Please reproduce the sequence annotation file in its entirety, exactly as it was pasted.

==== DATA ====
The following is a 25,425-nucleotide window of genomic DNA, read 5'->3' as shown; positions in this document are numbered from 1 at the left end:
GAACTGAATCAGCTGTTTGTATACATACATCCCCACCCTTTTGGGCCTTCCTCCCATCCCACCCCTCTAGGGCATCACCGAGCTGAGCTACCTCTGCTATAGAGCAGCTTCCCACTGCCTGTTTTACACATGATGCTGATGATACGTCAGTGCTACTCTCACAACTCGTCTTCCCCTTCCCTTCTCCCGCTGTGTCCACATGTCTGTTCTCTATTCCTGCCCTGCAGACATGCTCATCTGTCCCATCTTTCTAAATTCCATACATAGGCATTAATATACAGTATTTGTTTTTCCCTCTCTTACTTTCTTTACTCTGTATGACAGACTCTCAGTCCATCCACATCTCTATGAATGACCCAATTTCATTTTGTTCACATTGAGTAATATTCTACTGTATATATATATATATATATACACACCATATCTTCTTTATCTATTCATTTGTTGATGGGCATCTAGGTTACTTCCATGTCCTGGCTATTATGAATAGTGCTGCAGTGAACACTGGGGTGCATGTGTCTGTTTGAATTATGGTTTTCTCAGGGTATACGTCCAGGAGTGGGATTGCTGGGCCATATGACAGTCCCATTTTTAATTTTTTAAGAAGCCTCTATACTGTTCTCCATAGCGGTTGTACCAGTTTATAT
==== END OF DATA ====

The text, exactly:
The following is a 25,425-nucleotide window of genomic DNA, read 5'->3' as shown; positions in this document are numbered from 1 at the left end:
GAACTGAATCAGCTGTTTGTATACATACATCCCCACCCTTTTGGGCCTTCCTCCCATCCCACCCCTCTAGGGCATCACCGAGCTGAGCTACCTCTGCTATAGAGCAGCTTCCCACTGCCTGTTTTACACATGATGCTGATGATACGTCAGTGCTACTCTCACAACTCGTCTTCCCCTTCCCTTCTCCCGCTGTGTCCACATGTCTGTTCTCTATTCCTGCCCTGCAGACATGCTCATCTGTCCCATCTTTCTAAATTCCATACATAGGCATTAATATACAGTATTTGTTTTTCCCTCTCTTACTTTCTTTACTCTGTATGACAGACTCTCAGTCCATCCACATCTCTATGAATGACCCAATTTCATTTTGTTCACATTGAGTAATATTCTACTGTATATATATATATATATATACACACCATATCTTCTTTATCTATTCATTTGTTGATGGGCATCTAGGTTACTTCCATGTCCTGGCTATTATGAATAGTGCTGCAGTGAACACTGGGGTGCATGTGTCTGTTTGAATTATGGTTTTCTCAGGGTATACGTCCAGGAGTGGGATTGCTGGGCCATATGACAGTCCCATTTTTAATTTTTTAAGAAGCCTCTATACTGTTCTCCATAGCGGTTGTACCAGTTTATAT